Artisanal and small-scale mining (ASM) is a significant source of income for tens of millions of people in developing countries. ASM refers to small groups and individuals engaged in low-cost and labor-intensive excavation of minerals using minimal mechanization. ASM techniques are used in the production of precious minerals such as gold and diamonds, fertilizers used in agriculture, garnet used to filter water, and gravel and stone used for building bridges and paving rural roads. According to current estimates, at least 40 million people globally work directly in the ASM sector, and nearly 300 million people in more than 70 countries depend indirectly on the sector. However, there is significant variation across countries, with women, representing 30–50 percent of the ASM sector, earning only one quarter of what men earn.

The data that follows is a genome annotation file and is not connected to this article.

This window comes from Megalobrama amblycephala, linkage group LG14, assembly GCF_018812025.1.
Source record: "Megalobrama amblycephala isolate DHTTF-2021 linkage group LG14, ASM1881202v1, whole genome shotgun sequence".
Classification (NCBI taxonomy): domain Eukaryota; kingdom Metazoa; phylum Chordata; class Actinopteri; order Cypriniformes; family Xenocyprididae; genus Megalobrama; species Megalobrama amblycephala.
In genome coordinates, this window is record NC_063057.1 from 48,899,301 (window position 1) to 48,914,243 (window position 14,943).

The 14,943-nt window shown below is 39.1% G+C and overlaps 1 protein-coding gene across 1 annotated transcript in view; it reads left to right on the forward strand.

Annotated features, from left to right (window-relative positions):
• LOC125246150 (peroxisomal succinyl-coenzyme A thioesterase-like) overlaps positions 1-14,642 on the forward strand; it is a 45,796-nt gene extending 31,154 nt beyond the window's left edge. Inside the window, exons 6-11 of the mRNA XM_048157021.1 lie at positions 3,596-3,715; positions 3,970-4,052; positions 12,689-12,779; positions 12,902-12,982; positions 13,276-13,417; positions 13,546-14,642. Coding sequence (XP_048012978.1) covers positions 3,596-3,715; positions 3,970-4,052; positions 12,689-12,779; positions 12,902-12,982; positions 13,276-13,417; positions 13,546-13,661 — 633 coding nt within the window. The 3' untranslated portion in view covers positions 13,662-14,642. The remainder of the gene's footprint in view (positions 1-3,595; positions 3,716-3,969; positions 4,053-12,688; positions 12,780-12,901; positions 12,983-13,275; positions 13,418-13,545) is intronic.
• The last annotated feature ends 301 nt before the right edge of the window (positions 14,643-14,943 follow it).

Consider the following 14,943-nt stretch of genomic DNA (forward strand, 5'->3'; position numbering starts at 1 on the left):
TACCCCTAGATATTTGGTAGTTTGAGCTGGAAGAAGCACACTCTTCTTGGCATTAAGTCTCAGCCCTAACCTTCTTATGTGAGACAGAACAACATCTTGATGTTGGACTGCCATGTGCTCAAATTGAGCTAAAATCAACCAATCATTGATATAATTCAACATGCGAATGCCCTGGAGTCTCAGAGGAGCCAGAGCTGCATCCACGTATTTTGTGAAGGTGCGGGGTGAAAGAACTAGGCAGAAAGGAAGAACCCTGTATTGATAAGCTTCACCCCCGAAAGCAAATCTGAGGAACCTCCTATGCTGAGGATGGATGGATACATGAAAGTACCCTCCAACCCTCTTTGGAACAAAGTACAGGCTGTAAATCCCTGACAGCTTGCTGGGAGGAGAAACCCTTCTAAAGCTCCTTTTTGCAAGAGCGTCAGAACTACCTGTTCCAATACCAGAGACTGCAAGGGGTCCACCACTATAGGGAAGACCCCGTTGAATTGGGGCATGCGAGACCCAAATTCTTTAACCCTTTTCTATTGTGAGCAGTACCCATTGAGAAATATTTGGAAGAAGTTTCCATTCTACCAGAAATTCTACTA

The U.S. Agency for International Development (USAID) Artisanal Mining and Property Rights program’s approach to addressing gender issues in the ASM sector is by understanding how and why women and men differentially interact with, and are impacted by, ASM production and commercialization.

Sabine Jiekak
May 26, 2020
Download file